I joined our party four and a half years ago, having realised that Labour alone can deliver a government that marries social justice with economic stability, and aspiration with equality of opportunity.   It was unquestionably one of the best decisions I have ever made.   From day one, I was welcomed with open arms, listened to and given opportunities to contribute to our movement.  In that same spirit, I believe it is vital that every member of the Labour […]

    Read more →
  • Comment Featured Unions When trade unions are weakened, the rights of all working people become compromised

    When trade unions are weakened, the rights of all working people become compromised

    Let’s talk about the proposals in Wednesday’s Queen’s speech for trade unions. First there was the proposal to limit strike action. The government is demanding a 50% turnout threshold in a ballot and an additional 40% yes vote requirement in “core public services” (health, education, transport and fire services). This comes hand in hand with new time limitations on ballot mandates, making it easier for employers to tie up strikes in the court. It’s simply disingenuous for the government to […]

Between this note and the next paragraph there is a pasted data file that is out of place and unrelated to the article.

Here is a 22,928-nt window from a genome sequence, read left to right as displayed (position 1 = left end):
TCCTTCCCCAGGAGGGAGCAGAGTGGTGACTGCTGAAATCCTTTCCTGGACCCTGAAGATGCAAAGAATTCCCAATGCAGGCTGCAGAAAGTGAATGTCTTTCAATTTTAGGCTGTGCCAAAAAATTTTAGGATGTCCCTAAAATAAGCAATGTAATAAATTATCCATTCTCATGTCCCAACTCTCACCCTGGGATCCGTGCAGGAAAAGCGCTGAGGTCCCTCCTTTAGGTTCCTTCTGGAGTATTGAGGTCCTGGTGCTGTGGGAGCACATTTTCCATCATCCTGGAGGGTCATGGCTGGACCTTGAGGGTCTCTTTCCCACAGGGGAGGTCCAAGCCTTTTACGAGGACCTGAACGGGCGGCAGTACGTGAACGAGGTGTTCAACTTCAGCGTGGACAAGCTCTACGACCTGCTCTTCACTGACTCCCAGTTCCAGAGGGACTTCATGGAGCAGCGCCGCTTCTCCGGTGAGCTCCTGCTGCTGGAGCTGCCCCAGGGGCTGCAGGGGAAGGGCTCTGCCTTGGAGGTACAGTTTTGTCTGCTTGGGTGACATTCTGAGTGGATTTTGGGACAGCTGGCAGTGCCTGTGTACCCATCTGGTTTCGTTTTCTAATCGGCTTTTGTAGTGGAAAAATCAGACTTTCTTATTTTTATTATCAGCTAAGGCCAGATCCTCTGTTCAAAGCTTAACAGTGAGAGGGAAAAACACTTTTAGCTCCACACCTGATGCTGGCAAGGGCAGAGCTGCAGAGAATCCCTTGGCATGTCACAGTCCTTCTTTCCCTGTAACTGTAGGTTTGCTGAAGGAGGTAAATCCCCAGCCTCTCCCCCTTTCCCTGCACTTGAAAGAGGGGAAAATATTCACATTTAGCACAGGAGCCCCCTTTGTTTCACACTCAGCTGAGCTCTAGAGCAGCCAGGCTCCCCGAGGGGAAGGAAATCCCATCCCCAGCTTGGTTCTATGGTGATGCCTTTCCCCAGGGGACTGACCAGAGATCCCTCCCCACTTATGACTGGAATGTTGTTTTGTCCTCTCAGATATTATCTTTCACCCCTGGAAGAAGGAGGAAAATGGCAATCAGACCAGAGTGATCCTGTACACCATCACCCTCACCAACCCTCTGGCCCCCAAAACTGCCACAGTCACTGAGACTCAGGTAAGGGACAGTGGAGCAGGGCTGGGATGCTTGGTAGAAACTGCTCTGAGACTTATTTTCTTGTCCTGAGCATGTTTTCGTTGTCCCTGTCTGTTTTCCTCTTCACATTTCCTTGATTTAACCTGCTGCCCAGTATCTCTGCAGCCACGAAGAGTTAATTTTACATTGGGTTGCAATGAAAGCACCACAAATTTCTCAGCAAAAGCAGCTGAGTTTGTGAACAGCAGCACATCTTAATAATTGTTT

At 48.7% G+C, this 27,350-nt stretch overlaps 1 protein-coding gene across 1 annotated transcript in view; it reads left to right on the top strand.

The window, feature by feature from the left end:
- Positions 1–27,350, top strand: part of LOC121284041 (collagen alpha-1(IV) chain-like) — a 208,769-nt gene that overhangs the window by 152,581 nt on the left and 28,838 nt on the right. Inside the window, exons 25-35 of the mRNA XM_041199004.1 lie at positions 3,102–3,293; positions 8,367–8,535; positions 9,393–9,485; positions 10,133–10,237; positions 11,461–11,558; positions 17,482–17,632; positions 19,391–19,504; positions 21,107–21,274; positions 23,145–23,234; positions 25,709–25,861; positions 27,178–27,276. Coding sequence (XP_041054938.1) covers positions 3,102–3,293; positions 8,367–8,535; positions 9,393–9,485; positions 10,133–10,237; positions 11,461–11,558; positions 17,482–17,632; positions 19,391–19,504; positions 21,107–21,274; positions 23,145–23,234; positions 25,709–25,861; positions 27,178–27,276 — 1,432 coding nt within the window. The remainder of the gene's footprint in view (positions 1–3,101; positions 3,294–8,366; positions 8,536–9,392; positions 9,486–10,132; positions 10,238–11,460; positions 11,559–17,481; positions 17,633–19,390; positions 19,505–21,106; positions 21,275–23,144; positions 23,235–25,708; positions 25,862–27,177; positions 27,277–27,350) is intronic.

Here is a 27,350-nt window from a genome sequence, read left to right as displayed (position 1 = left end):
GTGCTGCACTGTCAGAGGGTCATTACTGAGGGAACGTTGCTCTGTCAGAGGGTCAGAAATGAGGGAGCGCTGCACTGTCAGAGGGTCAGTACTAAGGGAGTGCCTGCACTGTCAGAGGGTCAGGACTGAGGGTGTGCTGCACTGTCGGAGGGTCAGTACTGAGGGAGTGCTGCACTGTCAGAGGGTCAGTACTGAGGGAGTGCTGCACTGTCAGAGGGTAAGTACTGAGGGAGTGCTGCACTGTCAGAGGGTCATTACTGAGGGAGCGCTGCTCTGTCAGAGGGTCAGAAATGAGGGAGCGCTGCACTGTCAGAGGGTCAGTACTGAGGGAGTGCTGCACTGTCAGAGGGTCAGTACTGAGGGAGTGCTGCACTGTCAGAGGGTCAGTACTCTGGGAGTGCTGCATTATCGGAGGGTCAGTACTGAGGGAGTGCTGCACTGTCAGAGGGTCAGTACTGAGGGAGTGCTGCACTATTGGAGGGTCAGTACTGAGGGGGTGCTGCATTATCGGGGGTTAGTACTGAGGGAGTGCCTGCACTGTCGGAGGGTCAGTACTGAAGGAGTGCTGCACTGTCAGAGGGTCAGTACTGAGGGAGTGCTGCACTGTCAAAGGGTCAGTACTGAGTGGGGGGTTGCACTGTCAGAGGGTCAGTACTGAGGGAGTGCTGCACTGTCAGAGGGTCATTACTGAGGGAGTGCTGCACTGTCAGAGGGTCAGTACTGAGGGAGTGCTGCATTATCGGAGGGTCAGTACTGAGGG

Read more →
  • Europe News LabourList readers back an EU referendum and votes at 16

    LabourList readers back an EU referendum and votes at 16

    The majority of LabourList readers back the party’s new position on supporting EU referendum, and three-quarters say they will definitely vote to stay in the European Union. 70% of those who took part in LabourList’s weekly survey said they believe it is now right for Labour to back an EU referendum, having previously opposed the policy. A sizeable proportion, 24%, remain opposed to the idea of Labour supporting a referendum on the UK’s membership of the EU.   Eight out […]

    Read more →
  • Comment Aspiration is a story, not a slogan

    Aspiration is a story, not a slogan

    As Labour soul-searches for new leadership and policies, the word ‘aspiration’ has swirled around ever more densely. Though John Prescott rightly took to task its over-glib use, aspiration has always been central to Labour’s storybook. Having high hopes and striving to fulfil them from was the stuff of Harold Wilson’s great speeches heralding a modern Britain before Labour’s 1964 victory. Most recently it’s been woven through Alan Johnson’s magical two books of autobiography. Though Labour’s 2015 campaign alluded to or […]

    Read more →
Share with your friends










Submit